Arranging groups of Bass Modules that play the same signal
When multiple sources playing the same signal are spaced apart, they make an "array" which means that the tonal balance they radiate can be different in different directions. If you understand array theory, you can make this work for you, but in our case, it is safest to keep the spacings as small as we can, so that the array radiates the same in all directions. When we keep the spacing tight, multiple B1s will behave just like single B1s, only louder. What matters here are the spacings of the grilles, not the cabinets, because the grilles are where the sound comes from. The more specific suggestions that follow below rely partly on my own understanding of the theory and partly on consultation with Hilmar, who has both theory and a lot of experience to guide him.
Two Bass Modules
For two B1s (or B2s), we prefer to stack them on their wide sides, mostly because this takes the minimum floor space. But you can place them side by side or even face to face, leaving 12 inches (30 cm) between grilles (because this is 6 inches (15 cm) in front of each B1). Sonically, it doesn't matter which wide side is up and the two don't have to have the same side up. Sonically you can even have one B1 on its wide side and one on its handle side, although that looks funny. In fact, for two B1s, "looking good" places more restrictions on what you do than "sounding good." I've seen two B1s placed either side of an L1 on the PS1, and that should work fine acoustically. In any arrangement where the grilles fit completely within a 30 inch (75 cm) diameter sphere, your two bass modules will act like a single one, only louder. Note that spacing two B1s on the floor with the L1® Classic or L1® Model I Power Stand between them does not meet this criterion. That arrangement would reduce the mid-bass that radiates to the left and right sides.
For 4 B1s, we are most likely to stack all 4 on their wide sides, but sometimes we make two stacks of two, side by side. The stack of four takes up the least floor space, but it radiates a little less mid-bass upwards, which has not been a problem and might be beneficial. We don't lay all four in a line on the floor on their wide sides, since we expect this to weaken the midbass that travels left and right toward other band members or audience at the sides. You could probably lay all four in a line if you rest them on their handle sides, so that they make a short line. If you use the 2x2, keep the two stacks adjacent to avoid possibly weakening the mid-bass to the sides.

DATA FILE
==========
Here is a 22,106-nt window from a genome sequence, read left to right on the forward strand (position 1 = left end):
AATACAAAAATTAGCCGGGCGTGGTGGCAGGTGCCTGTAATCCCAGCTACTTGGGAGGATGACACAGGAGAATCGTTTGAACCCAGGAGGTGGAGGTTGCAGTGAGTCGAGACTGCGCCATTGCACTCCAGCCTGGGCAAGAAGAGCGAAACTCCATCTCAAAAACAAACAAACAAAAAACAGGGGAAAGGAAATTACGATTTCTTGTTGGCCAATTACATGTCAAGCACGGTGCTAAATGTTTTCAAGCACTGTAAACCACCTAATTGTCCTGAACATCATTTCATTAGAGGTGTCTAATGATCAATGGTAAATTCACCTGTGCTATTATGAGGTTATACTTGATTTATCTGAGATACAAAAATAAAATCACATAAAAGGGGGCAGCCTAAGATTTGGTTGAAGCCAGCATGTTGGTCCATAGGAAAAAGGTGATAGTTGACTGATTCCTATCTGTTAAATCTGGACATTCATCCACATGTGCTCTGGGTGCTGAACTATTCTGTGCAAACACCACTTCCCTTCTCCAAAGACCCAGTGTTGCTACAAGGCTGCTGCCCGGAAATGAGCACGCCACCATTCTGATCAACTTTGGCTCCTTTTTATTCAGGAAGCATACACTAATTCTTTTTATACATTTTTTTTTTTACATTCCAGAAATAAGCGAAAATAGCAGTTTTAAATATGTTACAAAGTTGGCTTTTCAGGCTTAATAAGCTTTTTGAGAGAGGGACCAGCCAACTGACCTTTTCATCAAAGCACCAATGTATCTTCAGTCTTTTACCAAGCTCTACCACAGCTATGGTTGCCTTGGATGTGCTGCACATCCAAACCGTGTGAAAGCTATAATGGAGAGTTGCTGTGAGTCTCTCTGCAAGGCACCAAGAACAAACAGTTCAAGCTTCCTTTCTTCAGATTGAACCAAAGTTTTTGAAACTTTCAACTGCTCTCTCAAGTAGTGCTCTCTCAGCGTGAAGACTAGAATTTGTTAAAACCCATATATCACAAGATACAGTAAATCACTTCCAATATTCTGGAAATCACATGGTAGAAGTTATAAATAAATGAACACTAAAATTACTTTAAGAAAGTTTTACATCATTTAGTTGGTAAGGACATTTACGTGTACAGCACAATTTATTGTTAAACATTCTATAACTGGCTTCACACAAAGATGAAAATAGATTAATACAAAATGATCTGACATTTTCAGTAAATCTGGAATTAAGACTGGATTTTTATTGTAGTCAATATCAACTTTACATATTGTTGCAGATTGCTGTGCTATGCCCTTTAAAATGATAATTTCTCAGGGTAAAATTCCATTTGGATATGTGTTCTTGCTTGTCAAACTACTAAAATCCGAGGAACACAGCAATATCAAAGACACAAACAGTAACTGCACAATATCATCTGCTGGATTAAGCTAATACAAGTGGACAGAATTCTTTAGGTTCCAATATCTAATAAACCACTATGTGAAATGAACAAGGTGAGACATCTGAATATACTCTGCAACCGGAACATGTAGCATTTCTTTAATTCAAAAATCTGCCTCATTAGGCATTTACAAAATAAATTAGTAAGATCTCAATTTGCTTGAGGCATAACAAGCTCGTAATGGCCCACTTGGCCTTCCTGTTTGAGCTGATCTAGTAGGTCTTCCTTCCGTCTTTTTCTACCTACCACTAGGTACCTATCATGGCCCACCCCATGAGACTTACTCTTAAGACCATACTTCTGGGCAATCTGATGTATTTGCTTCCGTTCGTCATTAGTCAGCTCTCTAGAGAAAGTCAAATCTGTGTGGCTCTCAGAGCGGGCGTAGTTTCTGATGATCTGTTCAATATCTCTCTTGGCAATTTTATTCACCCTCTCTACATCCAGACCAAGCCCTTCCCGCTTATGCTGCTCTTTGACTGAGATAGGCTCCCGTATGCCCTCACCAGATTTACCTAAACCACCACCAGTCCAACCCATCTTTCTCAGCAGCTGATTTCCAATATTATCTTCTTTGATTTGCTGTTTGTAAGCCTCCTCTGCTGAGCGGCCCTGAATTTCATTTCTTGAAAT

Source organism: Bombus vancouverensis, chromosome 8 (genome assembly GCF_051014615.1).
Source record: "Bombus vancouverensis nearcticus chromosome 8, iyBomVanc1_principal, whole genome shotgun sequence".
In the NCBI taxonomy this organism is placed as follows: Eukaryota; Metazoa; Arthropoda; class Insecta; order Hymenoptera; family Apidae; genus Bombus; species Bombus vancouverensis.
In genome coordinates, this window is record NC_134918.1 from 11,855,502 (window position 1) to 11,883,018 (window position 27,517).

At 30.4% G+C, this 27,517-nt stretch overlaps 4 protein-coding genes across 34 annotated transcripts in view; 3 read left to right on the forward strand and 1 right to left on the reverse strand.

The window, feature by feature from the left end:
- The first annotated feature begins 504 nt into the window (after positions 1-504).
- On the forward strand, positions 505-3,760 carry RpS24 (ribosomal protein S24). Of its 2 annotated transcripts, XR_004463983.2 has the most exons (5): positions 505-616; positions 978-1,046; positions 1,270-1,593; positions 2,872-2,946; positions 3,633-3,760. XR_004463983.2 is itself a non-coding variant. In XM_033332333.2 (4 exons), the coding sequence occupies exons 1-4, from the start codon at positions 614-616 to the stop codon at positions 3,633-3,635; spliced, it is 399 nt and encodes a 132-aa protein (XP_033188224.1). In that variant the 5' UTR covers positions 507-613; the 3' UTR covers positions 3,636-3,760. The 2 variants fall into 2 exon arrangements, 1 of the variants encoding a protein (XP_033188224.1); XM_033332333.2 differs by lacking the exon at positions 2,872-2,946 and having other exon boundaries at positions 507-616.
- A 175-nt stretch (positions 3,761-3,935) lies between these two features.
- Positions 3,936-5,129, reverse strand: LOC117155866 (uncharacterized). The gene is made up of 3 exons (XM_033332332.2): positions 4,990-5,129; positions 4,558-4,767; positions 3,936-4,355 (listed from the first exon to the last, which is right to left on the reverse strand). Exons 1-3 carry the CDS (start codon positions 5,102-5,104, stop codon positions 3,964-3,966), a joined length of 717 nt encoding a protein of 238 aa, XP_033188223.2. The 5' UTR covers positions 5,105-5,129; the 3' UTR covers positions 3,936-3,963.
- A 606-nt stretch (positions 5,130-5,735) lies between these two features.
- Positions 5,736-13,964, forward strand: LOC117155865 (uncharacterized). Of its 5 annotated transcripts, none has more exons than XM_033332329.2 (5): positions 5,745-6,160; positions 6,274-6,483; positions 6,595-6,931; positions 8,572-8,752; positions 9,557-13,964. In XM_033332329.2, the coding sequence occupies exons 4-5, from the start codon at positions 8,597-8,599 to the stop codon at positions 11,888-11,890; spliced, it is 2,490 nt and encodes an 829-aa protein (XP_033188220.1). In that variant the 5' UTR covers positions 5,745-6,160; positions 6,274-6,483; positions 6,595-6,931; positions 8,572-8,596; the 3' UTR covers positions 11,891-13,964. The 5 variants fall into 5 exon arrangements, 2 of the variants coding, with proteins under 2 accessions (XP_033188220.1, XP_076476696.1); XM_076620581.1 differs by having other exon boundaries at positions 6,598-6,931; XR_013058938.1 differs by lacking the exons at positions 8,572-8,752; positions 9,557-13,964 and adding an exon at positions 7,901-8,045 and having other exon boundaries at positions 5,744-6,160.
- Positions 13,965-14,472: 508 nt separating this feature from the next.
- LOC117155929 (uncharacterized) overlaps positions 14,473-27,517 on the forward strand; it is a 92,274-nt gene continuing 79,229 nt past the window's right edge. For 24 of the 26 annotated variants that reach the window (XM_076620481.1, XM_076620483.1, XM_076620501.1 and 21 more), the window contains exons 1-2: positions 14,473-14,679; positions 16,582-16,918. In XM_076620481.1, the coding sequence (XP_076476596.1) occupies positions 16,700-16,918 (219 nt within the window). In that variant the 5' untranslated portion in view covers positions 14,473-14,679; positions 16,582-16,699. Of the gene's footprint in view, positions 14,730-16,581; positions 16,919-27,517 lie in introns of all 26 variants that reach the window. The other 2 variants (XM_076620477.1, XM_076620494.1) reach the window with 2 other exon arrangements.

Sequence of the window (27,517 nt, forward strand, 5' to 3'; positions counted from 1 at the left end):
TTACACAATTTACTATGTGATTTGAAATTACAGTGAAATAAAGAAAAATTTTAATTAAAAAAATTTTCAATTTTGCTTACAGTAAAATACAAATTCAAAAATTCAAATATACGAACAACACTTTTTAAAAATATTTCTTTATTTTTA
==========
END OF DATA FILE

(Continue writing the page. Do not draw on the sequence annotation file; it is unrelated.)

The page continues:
Locating the Group of Bass Modules
Where to locate the group: If the group of B1s is far from its L1, the lows will come from one place and the highs from another and this is harder for everyone to hear clearly. More than about 5 feet (1.3 m) of separation is probably beginning to compromise your spatial quality. It's best if you can keep the B1s adjacent to or within a foot (30 cm) of the PS1. Since our preferred arrangements are stacks of 2 or 4 B1s, we also like to aim those stacks sideways and place them against the rear wall if we can, because this minimizes unwanted array effects with the first reflections. But we don't hesitate to aim the stacks forward when the best appearance is more important. In this case, we keep the B1s as close to the back wall as the connectors allow, but being careful not to stress the cables by bending them too sharply against the wall. Although we prefer to keep the B1s as close to the rear wall as we can, there are times when this is just not an option. In such cases, we try to get 7 feet (2.1 m) or more from a rear wall as a second choice because, in the 2-7 foot (0.6-2.1 m) range, the reflection from the rear wall tends to reduce some of the bass frequency range in the audience (an interference effect). Sometimes we have no choice but to place B1s in that 2-7 foot (0.6-2.1 m) range and we just live with the minor reduction in bass, perhaps compensating with a bass tone control boost.